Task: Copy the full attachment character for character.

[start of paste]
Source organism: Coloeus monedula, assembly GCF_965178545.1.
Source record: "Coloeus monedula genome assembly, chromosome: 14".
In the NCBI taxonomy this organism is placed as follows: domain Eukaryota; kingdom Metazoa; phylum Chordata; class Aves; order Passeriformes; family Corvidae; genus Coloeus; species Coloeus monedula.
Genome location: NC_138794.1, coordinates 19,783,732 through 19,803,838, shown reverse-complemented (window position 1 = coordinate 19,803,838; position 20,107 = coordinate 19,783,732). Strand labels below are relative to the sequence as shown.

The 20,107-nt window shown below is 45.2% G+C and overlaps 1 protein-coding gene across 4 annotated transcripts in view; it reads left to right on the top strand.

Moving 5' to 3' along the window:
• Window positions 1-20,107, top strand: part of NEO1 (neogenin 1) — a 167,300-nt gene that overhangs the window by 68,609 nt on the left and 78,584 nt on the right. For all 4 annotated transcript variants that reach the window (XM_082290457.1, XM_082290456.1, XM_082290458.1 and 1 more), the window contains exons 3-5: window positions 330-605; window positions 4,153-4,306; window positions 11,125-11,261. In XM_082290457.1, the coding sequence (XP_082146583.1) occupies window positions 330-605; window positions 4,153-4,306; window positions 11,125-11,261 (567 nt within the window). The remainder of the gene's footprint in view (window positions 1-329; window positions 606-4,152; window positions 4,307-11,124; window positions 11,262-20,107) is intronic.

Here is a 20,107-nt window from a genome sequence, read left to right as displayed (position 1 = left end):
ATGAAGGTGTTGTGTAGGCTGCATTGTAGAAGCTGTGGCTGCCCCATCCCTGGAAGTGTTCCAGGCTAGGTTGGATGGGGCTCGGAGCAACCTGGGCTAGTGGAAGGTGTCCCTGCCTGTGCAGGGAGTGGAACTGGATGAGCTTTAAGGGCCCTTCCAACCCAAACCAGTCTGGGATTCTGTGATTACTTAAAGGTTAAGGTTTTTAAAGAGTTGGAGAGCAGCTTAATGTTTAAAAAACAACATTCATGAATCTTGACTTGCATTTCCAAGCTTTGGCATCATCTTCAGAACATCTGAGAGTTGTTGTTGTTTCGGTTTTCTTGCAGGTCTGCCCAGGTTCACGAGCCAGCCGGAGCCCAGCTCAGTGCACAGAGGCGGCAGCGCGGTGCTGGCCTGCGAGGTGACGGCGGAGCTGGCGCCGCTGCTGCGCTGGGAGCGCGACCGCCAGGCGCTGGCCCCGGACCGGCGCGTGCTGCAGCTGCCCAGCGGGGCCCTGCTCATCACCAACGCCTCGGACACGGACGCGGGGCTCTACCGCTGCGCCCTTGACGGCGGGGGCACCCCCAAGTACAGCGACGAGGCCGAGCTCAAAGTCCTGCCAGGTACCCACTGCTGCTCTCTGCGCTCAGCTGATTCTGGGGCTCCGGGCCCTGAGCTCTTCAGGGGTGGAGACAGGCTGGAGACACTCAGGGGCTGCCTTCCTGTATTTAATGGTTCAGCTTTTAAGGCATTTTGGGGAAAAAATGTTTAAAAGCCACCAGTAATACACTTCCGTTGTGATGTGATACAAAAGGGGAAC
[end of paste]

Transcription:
Source organism: Coloeus monedula, assembly GCF_965178545.1.
Source record: "Coloeus monedula genome assembly, chromosome: 14".
In the NCBI taxonomy this organism is placed as follows: domain Eukaryota; kingdom Metazoa; phylum Chordata; class Aves; order Passeriformes; family Corvidae; genus Coloeus; species Coloeus monedula.
Genome location: NC_138794.1, coordinates 19,783,732 through 19,803,838, shown reverse-complemented (window position 1 = coordinate 19,803,838; position 20,107 = coordinate 19,783,732). Strand labels below are relative to the sequence as shown.

The 20,107-nt window shown below is 45.2% G+C and overlaps 1 protein-coding gene across 4 annotated transcripts in view; it reads left to right on the top strand.

Moving 5' to 3' along the window:
• Window positions 1-20,107, top strand: part of NEO1 (neogenin 1) — a 167,300-nt gene that overhangs the window by 68,609 nt on the left and 78,584 nt on the right. For all 4 annotated transcript variants that reach the window (XM_082290457.1, XM_082290456.1, XM_082290458.1 and 1 more), the window contains exons 3-5: window positions 330-605; window positions 4,153-4,306; window positions 11,125-11,261. In XM_082290457.1, the coding sequence (XP_082146583.1) occupies window positions 330-605; window positions 4,153-4,306; window positions 11,125-11,261 (567 nt within the window). The remainder of the gene's footprint in view (window positions 1-329; window positions 606-4,152; window positions 4,307-11,124; window positions 11,262-20,107) is intronic.

Here is a 20,107-nt window from a genome sequence, read left to right as displayed (position 1 = left end):
ATGAAGGTGTTGTGTAGGCTGCATTGTAGAAGCTGTGGCTGCCCCATCCCTGGAAGTGTTCCAGGCTAGGTTGGATGGGGCTCGGAGCAACCTGGGCTAGTGGAAGGTGTCCCTGCCTGTGCAGGGAGTGGAACTGGATGAGCTTTAAGGGCCCTTCCAACCCAAACCAGTCTGGGATTCTGTGATTACTTAAAGGTTAAGGTTTTTAAAGAGTTGGAGAGCAGCTTAATGTTTAAAAAACAACATTCATGAATCTTGACTTGCATTTCCAAGCTTTGGCATCATCTTCAGAACATCTGAGAGTTGTTGTTGTTTCGGTTTTCTTGCAGGTCTGCCCAGGTTCACGAGCCAGCCGGAGCCCAGCTCAGTGCACAGAGGCGGCAGCGCGGTGCTGGCCTGCGAGGTGACGGCGGAGCTGGCGCCGCTGCTGCGCTGGGAGCGCGACCGCCAGGCGCTGGCCCCGGACCGGCGCGTGCTGCAGCTGCCCAGCGGGGCCCTGCTCATCACCAACGCCTCGGACACGGACGCGGGGCTCTACCGCTGCGCCCTTGACGGCGGGGGCACCCCCAAGTACAGCGACGAGGCCGAGCTCAAAGTCCTGCCAGGTACCCACTGCTGCTCTCTGCGCTCAGCTGATTCTGGGGCTCCGGGCCCTGAGCTCTTCAGGGGTGGAGACAGGCTGGAGACACTCAGGGGCTGCCTTCCTGTATTTAATGGTTCAGCTTTTAAGGCATTTTGGGGAAAAAATGTTTAAAAGCCACCAGTAATACACTTCCGTTGTGATGTGATACAAAAGGGGAAC